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1776 Dodge

John Dodge NarrativeJohn Dodge (1751 - ca 1800) was an Indian trader from Ohio at the time of his arrest. His account of the treatment he received at the hands of the British commander at Detroit, Henry Hamilton, was published and went through several editions. When Hamilton was captured and made a prisoner of war in 1779 during the Revolutionary War, his known cruel treatment of prisoners, including Dodge, led to his being put in irons while in prison. Dodge became an Indian Agent at Kalkaskia, Illinois.

The Commissioners thinking it proper, sent the Continental belt and talk by some of the Chiefs to the Savages who resided about the lakes. These Chiefs being obliged to pass Sandusky, in their tour, Mr. John Gibson, Agent for Indian affairs requested me to accompany them, and furnish them with what they stood in need of; on which I took them home.

On my arrival at the village I found the Savages in confusion, and preparing for war, on which I called a Council and rehearsed the Continental talk, which with a present of goods to the amount of twenty five pounds, quieted them. This I informed Congress of, agreeable to their request, by express, and that the Governor of Detroit was still urging the Indians to war. Soon after this, a party of Savages from the neighborhood of the lakes, came to my house on their way to the frontier to strike a blow: I asked them the reason they took up the hatchet: They replied, that the Governor of Detroit had told them, that the Americans were going to murder them and take their lands but if they would join him, they would be able to drive them off, and that he would give them twenty dollars a scalp. On this I rehearsed the Continental talk, and making them a small present they returned home, believing as I had told them, that the Governor was a liar and meant to deceive them.

On this I thought proper to write the Governor of Detroit, what he was to expect should he continue to persuade the Indians to take up the Hatchet. He was so enraged at the receipt of this letter, that he offered one hundred pounds for my scalp or body. He sent out several parties to take me without effect, until having spread an evil report of me among the Indians, on the fifteenth day of January, 1776, my house was surrounded by about twenty soldiers and savages, who broke into the house, made me a prisoner, and then marched me for Detroit.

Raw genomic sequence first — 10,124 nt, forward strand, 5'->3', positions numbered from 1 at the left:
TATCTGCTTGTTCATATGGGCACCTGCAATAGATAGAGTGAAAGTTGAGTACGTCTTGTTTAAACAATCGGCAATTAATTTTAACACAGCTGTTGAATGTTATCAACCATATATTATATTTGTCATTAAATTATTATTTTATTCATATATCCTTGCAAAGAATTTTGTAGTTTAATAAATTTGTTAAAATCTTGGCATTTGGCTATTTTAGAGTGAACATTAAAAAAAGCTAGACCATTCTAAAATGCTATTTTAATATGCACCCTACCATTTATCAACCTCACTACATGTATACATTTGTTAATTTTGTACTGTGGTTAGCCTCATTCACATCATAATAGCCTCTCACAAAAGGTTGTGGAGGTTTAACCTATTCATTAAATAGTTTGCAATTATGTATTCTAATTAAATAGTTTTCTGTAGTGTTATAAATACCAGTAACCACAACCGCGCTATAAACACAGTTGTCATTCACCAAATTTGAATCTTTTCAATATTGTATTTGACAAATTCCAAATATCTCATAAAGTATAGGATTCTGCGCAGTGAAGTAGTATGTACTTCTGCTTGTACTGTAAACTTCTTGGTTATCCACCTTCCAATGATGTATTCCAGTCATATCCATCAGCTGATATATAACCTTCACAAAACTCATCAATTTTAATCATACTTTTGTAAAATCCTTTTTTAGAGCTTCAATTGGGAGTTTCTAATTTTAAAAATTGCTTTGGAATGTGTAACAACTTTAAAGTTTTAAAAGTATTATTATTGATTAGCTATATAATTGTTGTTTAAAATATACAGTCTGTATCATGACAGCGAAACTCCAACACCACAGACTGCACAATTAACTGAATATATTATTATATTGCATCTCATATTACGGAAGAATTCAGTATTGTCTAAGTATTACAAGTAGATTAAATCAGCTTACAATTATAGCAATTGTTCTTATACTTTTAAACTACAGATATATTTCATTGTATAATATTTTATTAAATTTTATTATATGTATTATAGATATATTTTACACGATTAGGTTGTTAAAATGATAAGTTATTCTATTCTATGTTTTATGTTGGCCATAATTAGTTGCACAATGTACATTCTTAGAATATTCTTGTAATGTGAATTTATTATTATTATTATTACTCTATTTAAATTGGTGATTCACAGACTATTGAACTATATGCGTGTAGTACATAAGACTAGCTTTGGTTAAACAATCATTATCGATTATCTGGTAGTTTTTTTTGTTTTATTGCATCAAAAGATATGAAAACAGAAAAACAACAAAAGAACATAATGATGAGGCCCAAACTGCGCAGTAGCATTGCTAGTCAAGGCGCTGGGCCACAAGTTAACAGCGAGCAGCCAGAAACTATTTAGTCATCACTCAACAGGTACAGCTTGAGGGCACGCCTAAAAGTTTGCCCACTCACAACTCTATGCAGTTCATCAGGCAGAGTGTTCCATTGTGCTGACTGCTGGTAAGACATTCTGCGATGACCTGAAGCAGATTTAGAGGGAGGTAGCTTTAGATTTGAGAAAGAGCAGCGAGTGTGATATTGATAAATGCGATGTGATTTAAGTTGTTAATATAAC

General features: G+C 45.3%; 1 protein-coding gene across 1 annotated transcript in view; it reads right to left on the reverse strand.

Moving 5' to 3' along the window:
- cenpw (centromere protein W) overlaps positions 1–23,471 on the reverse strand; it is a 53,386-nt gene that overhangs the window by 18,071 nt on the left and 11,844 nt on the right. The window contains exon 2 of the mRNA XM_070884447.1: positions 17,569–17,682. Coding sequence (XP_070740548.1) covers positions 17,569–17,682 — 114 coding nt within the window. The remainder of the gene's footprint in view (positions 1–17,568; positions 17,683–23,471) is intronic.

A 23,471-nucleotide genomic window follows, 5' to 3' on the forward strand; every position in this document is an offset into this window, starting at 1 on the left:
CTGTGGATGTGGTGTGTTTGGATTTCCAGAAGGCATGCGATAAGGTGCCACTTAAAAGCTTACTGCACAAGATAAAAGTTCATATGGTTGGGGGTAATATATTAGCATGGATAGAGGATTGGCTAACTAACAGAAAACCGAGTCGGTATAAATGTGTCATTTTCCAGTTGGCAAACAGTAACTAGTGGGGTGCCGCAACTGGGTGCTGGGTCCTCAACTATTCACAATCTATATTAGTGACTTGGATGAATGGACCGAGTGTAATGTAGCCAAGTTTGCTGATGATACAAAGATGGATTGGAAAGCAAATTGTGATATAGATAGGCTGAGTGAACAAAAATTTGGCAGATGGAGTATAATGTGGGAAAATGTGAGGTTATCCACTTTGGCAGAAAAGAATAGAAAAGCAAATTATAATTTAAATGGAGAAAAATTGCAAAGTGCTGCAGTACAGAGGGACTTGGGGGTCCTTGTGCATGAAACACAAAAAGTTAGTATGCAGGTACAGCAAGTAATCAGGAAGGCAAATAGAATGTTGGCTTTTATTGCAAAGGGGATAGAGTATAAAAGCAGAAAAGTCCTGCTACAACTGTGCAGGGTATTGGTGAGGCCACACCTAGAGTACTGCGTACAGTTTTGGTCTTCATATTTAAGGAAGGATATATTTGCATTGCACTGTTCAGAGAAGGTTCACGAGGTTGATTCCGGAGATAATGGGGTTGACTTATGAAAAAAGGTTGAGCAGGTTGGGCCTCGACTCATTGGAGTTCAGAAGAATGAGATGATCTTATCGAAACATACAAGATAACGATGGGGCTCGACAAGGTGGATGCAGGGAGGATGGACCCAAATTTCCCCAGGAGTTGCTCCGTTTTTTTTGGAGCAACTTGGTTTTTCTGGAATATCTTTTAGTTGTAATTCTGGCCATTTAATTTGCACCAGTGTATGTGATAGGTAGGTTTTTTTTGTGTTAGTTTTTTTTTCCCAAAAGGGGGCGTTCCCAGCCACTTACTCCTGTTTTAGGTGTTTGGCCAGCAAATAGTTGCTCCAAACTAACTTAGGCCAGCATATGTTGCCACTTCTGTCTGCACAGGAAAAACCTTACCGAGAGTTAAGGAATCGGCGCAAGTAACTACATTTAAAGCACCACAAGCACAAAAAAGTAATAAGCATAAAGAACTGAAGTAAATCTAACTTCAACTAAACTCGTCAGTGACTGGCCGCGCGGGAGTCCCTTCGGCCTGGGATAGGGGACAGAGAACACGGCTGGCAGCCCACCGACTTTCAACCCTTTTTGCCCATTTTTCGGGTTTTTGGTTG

It was about the dusk of the evening, when, after a fatiguing march, I arrived at Detroit, and was carried before Henry Hamilton, late a Captain in the fifteenth regiment, but now Governor and Commandant of Detroit; he ordered me to close confinement, telling me to spend that night in making my peace with God, as it was the last night I should live; I was then hurried to a loathsome dungeon, ironed and thrown in with three criminals, being allowed neither bedding, straw or fire, although it was in the depth of winter, and so exceeding cold, that my toes were froze before morning.

About ten o'clock the next morning, I was taken out and carried before the Governor, who produced a number of letters with my name signed to them, and asked me if they were my hand writing? To which I replied they were not. He then said, it was a matter of indifference to him whether I owned it or not, as he understood that I had been carrying on a correspondence with Congress, taking the Savages to their treaties, and preventing their taking up the hatchet in favor of his Majesty, to defend his crown and dignity, that I was a rebel and traitor, and he would hang me. I asked him whether he intended to try me by the civil or military law, or give me any trial at all? To which he replied, that he was not obliged to give any damn'd rebel a trial unless he thought proper, and that he would hang every one he caught, and that he would begin with me first. I told him if he took my life, to beware of the consequence, as he might depend on it that it would be looked into. What, says he, do you threaten me you damn'd rebel? I will soon alter your tone; here take the damn'd rebel to the dungeon again, and let him pray to God to have mercy on his soul, for I will soon fix his body between heaven and earth and every scoundrel like him.

I was then redelivered to the hands of Philip De Jeane, who acted in the capacity of judge, sheriff and jailor, and carried me back to my dungeon, where I was soon waited on by the Missionary to read prayers with me; but it was so extremely cold, he could not stand it but a few minutes at a time. In conversation with him, I told him I thought it was very hard to lose my life without a trial, and as I was innocent of the charge alledged against me. He said it was very true, but that the Governor had charged him not to give me the least hopes of life, as he would absolutely hang me.

I remained in this dismal situation three days, when De Jeane came and took out one of the criminals who was in the dungeon with me, and held a short conference with him, then came and told me, the Governor had sent him to tell me to prepare for another world, as I had not long to live, and then withdrew. I enquired of the criminal, who was a Frenchman, what De Jeane wanted with him? But he would not tell me.

The evening following he told his brother in distress, that De Jeane had offered him twenty pounds to hang Mr. Dodge (meaning me) but that he had refused unless he had his liberty; De Jeane then said, that we should both be shot under the gallows.